Supreme Court Blog


E-mail me at
scotus -at- justice dot com

Supreme Court of the United States

Findlaw's Supreme Court Center

How Appealing

Sam Heldman


Site Meter

Wednesday, April 30, 2003

As the term draws to a close, I present this weeks post-dictions. I think this is my worst week ever, having predicted absolutely none of the cases before they were argued. Even so, here are my predictions:*

    *Of course, I always end up posting in chunks, so you have probably already read the predictions by the time you scroll down to this. Nevertheless, I continue with the illusion.

No. 02-469 Black & Decker Disability Plan v. Nord

This case concerns my favorite subject, ERISA. I just sit around some days, thinking about how much I love those five letters. Seriously though, it is unfortunate that I am actually coming to have a vague idea of what ERISA is, at least for the few minutes it takes me to predict the cases that have to do with it. Note to any Supreme Court Justices reading (except Justice O’Connor, who apparently does not read blawgs* (scroll down to April 24 entry)): I would love to learn everything about ERISA should you hire me and assign me to a case involving it. When I say I would love to, I really mean it, unlike earlier when I said I already love ERISA, which was in fact a bald-faced lie.

    * Who am I kidding? If any of the Justices read blawgs, I doubt they read this one.

Okay, so back to Black & Decker. The respondent in this case (Nord) had some sort of back problem, and his doctor ordered him to stop work. Naturally, he applied for disability that his work provided, and a plant supervisor denied it. Nord went to court and lost a summary judgment motion by Black & Decker, but the Ninth Circuit reversed, and went so far as to say that there’s no way that Nord wasn’t disabled. The parties’ briefs disagree significantly about what the question should be in this case. The petitioner says that the Ninth Circuit has made it impossible to disagree with an untrained country bumpkin doctor who just wants to collude with his patient to get the patient benefits. The respondent says that the Ninth Circuit just followed ERISA, requiring the administrator to give any lame old reason for denying benefits, up to and including that he has a hangnail that day, but that the plan administrator in this case failed even in that tiny little insignificant requirement. Because I want to lose to Sam Heldman (who reports that he is tired of this prediction game) as badly as possible, I will predict AFFIRM.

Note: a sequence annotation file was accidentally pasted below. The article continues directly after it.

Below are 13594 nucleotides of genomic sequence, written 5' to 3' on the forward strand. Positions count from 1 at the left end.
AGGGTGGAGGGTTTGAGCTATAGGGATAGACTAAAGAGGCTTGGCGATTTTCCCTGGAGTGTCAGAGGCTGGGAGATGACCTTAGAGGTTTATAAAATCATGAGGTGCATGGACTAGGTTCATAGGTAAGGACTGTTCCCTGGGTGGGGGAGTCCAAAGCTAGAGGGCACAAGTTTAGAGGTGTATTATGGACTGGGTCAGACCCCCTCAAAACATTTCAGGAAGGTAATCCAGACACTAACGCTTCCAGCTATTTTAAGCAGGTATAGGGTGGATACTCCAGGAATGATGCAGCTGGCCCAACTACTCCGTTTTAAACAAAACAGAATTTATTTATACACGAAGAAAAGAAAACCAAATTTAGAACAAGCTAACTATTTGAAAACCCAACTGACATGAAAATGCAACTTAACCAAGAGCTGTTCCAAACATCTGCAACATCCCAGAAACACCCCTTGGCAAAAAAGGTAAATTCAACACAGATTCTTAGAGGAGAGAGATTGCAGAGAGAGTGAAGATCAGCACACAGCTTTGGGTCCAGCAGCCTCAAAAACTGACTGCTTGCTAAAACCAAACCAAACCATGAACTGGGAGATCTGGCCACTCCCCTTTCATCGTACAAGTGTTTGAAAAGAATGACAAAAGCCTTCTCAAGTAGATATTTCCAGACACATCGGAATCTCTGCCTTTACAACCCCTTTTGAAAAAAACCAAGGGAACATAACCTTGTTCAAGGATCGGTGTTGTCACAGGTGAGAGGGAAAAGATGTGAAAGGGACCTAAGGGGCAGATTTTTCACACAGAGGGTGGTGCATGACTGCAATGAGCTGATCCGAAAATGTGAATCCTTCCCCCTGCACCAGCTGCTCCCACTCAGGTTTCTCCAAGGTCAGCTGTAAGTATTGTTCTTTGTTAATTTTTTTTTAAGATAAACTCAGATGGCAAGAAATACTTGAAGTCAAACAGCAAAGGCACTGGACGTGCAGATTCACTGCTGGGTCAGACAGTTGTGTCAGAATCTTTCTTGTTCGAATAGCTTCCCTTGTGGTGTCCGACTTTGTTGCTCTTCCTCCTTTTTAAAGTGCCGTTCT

No. 02-299 Entergy Louisiana, Inc. v. Louisiana Public Service Commission

The second case argued on Monday has something to do with energy and FERC, but one admin law case is enough for now. I’m basing this one on the United States’s position in its amicus brief, and saying REVERSE. One thing I do like about this case is the name of the petitioner. “Entergy” sounds pretty cool in that “strategery” sort of way. Think of all the possibilities when you add a syllable: Syntergy, Apologery, Clergery, Emergencery…